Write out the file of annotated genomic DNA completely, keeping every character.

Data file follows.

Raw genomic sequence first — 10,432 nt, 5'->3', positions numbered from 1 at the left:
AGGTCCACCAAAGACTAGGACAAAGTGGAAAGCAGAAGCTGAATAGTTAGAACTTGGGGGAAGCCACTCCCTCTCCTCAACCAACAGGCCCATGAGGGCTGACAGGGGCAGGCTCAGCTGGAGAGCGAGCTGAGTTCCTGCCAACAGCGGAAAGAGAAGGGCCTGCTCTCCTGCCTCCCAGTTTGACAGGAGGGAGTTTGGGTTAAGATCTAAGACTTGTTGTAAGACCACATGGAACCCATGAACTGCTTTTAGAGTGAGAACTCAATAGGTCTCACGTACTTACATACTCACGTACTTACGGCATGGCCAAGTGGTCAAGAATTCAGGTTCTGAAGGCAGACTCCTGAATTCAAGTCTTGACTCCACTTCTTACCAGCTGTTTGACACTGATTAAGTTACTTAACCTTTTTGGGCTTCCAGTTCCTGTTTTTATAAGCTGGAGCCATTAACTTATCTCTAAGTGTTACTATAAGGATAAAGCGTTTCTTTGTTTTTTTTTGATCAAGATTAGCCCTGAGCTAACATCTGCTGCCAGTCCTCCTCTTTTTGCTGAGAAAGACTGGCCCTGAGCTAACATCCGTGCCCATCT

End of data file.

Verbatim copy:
Raw genomic sequence first — 10,432 nt, 5'->3', positions numbered from 1 at the left:
AGGTCCACCAAAGACTAGGACAAAGTGGAAAGCAGAAGCTGAATAGTTAGAACTTGGGGGAAGCCACTCCCTCTCCTCAACCAACAGGCCCATGAGGGCTGACAGGGGCAGGCTCAGCTGGAGAGCGAGCTGAGTTCCTGCCAACAGCGGAAAGAGAAGGGCCTGCTCTCCTGCCTCCCAGTTTGACAGGAGGGAGTTTGGGTTAAGATCTAAGACTTGTTGTAAGACCACATGGAACCCATGAACTGCTTTTAGAGTGAGAACTCAATAGGTCTCACGTACTTACATACTCACGTACTTACGGCATGGCCAAGTGGTCAAGAATTCAGGTTCTGAAGGCAGACTCCTGAATTCAAGTCTTGACTCCACTTCTTACCAGCTGTTTGACACTGATTAAGTTACTTAACCTTTTTGGGCTTCCAGTTCCTGTTTTTATAAGCTGGAGCCATTAACTTATCTCTAAGTGTTACTATAAGGATAAAGCGTTTCTTTGTTTTTTTTTGATCAAGATTAGCCCTGAGCTAACATCTGCTGCCAGTCCTCCTCTTTTTGCTGAGAAAGACTGGCCCTGAGCTAACATCCGTGCCCATCT